Ex-wife of Chinese fugitive to be released Zhao Shilan, the ex-wife of a former Chinese official, who was arrested in Washington State on allegations of immigration fraud and money laundering, will be released from custody on Monday, according to her lawyer. Zhao, who was ordered held without bail at the US government's request after being arrested Tuesday, appeared in federal court in Seattle on Friday morning before US Magistrate Judge Brian Tsuchida. He ordered her released on Monday without any bail set, according to her lawyer, Kirk Davis. At the hearing the government's lawyer expressed concern that Zhao might flee the country to avoid prosecution in both the US and China, and said she had the financial resources to do so. According to the lawyer, Zhao has flown frequently between Canada and the US - 20 times since 2011 – and maintains
multiple bank accounts, owns a business registered in British Columbia and has two properties there.
Davis, told the judge that Zhao won't flee the US. Zhao's elder son Tom, who is in college in Toronto, and some of her neighbors in Newcastle appeared in court on her behalf.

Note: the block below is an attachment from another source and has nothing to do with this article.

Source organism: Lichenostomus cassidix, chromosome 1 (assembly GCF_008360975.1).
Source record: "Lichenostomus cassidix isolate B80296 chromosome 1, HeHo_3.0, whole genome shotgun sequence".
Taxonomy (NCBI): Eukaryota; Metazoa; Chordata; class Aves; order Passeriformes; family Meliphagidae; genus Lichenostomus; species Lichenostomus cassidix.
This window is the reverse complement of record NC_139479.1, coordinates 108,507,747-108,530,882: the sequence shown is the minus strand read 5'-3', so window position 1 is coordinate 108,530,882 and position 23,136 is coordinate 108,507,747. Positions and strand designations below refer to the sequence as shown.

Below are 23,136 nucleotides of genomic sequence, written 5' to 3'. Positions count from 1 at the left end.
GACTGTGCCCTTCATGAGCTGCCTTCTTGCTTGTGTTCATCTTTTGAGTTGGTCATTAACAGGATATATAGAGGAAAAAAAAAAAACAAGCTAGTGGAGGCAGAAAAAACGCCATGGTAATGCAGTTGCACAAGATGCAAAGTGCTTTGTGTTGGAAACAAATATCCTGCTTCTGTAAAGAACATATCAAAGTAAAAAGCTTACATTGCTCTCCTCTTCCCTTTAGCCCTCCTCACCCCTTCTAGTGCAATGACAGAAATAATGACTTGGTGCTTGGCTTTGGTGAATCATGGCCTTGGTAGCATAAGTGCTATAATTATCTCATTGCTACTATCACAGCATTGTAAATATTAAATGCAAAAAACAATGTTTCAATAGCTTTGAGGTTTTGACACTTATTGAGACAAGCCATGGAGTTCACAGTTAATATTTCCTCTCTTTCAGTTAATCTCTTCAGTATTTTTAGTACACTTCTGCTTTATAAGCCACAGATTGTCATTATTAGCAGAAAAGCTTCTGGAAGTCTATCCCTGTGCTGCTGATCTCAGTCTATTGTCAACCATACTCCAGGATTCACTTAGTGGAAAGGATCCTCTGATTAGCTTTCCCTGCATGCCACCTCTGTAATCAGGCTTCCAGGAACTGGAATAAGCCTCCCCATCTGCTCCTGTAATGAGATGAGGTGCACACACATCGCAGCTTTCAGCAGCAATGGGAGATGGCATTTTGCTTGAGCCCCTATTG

Davis said she would be released from custody on Monday and that no bail was ordered by the judge.
Zhao, 51, was arrested in Newcastle. She and her ex-husband, Jianjun Qiao, also 51, are charged in a federal grand jury indictment with conspiracy to commit immigration fraud and international transport of stolen funds, as well as conspiracy to commit money laundering. Zhao also is charged with one count of immigration fraud. Qiao is being sought.
In an indictment unsealed Tuesday in Los Angeles, the US Justice Department alleged that Qiao Jianjun, the former director of a massive grain storage facility in central China, and Zhao lied about their marriage status as part of a scheme to funnel stolen money into the United States and to immigrate. It claims the divorced couple bought a home in the Seattle suburb of Newcastle using money from fraudulent transactions at the grain storehouse in Zhoukou City, China.
Ronald Cheng, an assistant US attorney in Los Angeles, said the Justice Department case against Qiao was built partly on evidence provided by Chinese prosecutors and police, Reuters reported. He said US law enforcement officers traveled to Henan province for the case.
In China, both the Supreme People's Procuratorate and Ministry of Public Security provided evidence to their American counterparts, besides helping the US law enforcement officers gather information and conduct interviews in Henan province.